Small Family Farm CSA

We Dig Vegetables

 

September Twenty-Sixth

A heavy frost settled over the farm on Saturday and Sunday night.  The frost brings determined closure to some crops on the farm that can no longer survive with lows in the 30's.  We loose some of our warm weather favorites like basil and tomatoes, but our beloved fall spinach, kale, carrots and broccoli only become sweeter with the frosts that turn some of the plants starches into sugars.  We have been preparing for the risk of frost for the last few weeks by getting our winter squash out of the fields and picking the pepper and tomato plants more liberally.  We did cover our pepper plants before the frost to protect the fruits from having the frost land on them.  The leaves on the peppers were still damaged, but the fruits still look okay-although now they are susceptible to sun scalding with none of their leaves for protection from the unrelenting sun rays. 

The drought continues on the farm.  It has been almost three weeks since the farm has seen more than 1/10th inch of rain.  We still have not received more than an inch of rain since June.  Adam contines to run the irrigation lines all around the farm irrigating our fall fennel, broccoli, cabbage, spinach, lettuce and carrots.  If not for his efforts, we definately would not be packing boxes that look as nice as they do today.  Still an incredible season for lack of rain.  We have never experienced anything like this.  We are slightly worried about what the future holds for rain on our farm and the country at large.  Soon, though, the season will be over and we will have a winter's reprieve for recovery and planning for next year. 

The Sand hill cranes are flying south overhead sounding like ancient dinosaur birds.  They tell us that winter is coming and it's too cold up north for sticking around any longer.  The Maple trees on our ridge are bright orange and yellow and red making for a spectacular 'Fall Colors'.  The boxelder bugs are having their conventions all over the side of our outbuildings.  And the days are so much shorter now that we rise before the sun in the morning and eat dinner after the sun has set in the evenings.  The crunch of the leaves underneath our muck boots as we walk to the fields is like music to a tired farmer's ears.  The end is near!  

Sooo, What's in the Box???

Spaghetti Squash-  This is the large, round, football-shaped squash in your box.  It's hard to miss!  Your squash will keep at a dry and cool room temperature for at least a couple months.  Spaghetti squash can be cooked and eaten like spaghetti in place of noodles, you can eat it just cooked with butter and salt or you can make a fried hash-brown type dish with it.  

Red Norland Potatoes-  Another nice giving of red potatoes.  These babies will keep just fine at room temperature in a cool, dark and dry location.  Warm potato soup, anyone?!?!

Scarlet Nantes Carrots-  These carrots are not only gorgeous, but they are delicious.  These are probably the best carrots we've grown all season.  Only beautiful looking and tasty carrots coming up ahead!  Use the green tops for cooking like any other cooking greens.  Top the carrots and store in a plastic bag in the fridge to preserve moisture.  

Kohlrabi-  A return of the crunchy kohlrabi.  Also known as a ground apple.  Peel your kohlrabi and enjoy the crunchy inside with sour cream dip or in a stir fry.  Don't forget that their greens are edible!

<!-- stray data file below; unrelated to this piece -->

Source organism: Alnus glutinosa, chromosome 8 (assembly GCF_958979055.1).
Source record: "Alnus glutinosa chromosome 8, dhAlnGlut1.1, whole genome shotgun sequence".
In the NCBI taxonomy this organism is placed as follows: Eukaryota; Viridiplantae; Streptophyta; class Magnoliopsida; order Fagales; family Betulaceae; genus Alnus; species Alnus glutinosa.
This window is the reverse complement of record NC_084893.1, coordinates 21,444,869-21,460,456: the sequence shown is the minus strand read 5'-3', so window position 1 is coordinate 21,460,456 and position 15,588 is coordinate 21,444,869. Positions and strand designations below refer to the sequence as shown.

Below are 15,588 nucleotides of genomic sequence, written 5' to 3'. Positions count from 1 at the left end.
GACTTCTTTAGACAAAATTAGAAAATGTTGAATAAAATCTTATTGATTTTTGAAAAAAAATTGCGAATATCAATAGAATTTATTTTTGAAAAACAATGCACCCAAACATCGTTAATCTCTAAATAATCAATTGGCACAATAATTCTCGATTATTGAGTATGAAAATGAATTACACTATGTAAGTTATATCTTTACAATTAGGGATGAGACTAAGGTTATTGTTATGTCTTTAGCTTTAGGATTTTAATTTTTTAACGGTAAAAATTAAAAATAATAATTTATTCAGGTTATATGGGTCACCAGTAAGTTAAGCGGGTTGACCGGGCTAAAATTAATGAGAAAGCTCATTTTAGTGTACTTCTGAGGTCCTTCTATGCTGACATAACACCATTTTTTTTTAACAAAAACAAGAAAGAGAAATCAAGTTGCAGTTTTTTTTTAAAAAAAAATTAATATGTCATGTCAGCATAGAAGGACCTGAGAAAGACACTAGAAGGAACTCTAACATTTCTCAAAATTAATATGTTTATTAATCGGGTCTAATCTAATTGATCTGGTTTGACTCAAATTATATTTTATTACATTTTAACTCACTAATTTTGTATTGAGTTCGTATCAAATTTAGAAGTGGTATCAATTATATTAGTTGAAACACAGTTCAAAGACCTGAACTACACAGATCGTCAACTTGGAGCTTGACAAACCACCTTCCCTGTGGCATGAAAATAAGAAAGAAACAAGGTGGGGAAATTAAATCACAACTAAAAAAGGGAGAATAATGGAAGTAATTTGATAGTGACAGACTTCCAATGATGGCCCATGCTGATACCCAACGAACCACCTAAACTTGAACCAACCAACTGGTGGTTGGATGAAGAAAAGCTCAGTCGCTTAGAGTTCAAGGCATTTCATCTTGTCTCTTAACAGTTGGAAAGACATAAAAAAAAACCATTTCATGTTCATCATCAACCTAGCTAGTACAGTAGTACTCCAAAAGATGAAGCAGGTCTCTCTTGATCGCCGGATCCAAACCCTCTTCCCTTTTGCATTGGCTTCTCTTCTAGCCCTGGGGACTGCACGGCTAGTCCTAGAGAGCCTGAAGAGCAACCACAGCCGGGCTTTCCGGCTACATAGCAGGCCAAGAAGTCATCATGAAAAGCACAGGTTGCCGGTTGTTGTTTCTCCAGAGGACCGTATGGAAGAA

Fennel-  Our favorite licorice-flavored bulb.  Fennel is the in same family as carrots, celery, dill and parsley.  The licorice flavor becomes very mild after cooking.  Use the frawns for garnish, finely chopped on top of fish or in a stock or soup.  

Sweet Peppers-  A nice medley of red, yellow and orange peppers.  Two to three sweet peppers per member this week.  The pepper plants did get frosted on, so pepper givings will become less after this week.  

Onion-  Another day.  Another onion.  

Hungarian Hot Wax Peppers and Jalapeno Peppers-  Another couple hot peppers for your hot pepper delight.  Remember that hot peppers freeze very nicely.  You can cut them up, freeze them on sheets and then store them in a zip-lock bag in the freezer.  

Garlic-  To keep your immunity strong during this cold season.  Store garlic in cool, dark and dry location if you think you won't eat it in the near future.  The variety name is Asian Tempest for this garlic.  

Tomatoes-  Because of the frost we picked the tomatoes very liberally to reduce the amount of tomatoes that would be lost and damaged from the frost.  Stick your green tomatoes in a brown paper sack with another ripening tomato.  The Ethelyn gas will help the tomatoes ripen quicker.  This may have been the final tomato  giving week because the frost has put an end to all of our fun.  In case there are any tomatoes that don't turn color for you, there is a very yummy Thai Green Tomato soup recipe below!

Cherry Tomatoes-  Also the final Cherry Tomato giving week.  We had an amazing run of cherry tomatoes this summer, though.  A labor of love.  If not for their sweet, juicy goodness, it would not have bee worth so many hours spent picking cherry tomatoes.  

Broccoli or Eggplant-  We really wanted to have a nice broccoli for everyone this week, but it just didn't work out that way.  We're sorry for those who did not get one.  We have two more successions of broccoli coming up soon to feed us these next couple weeks.  

Lacinato Kale-  A modest bunch of lacinato kale so you have some cooking greens in your kitchen.  

Lettuce-  Either a red or green leaf lettuce or a romaine for everyone this week.  The lettuce heads are beautiful, tender and crunchy fall lettuce heads.  A very nice crop of lettuce, indeed.  Be sure to store in a plastic bag in the fridge to preserve moisture.  

Recipes

Roasted Spaghetti Squash Hash Browns

Risoto with Sweet Sausage and Fennel

Thai Green Tomato Soup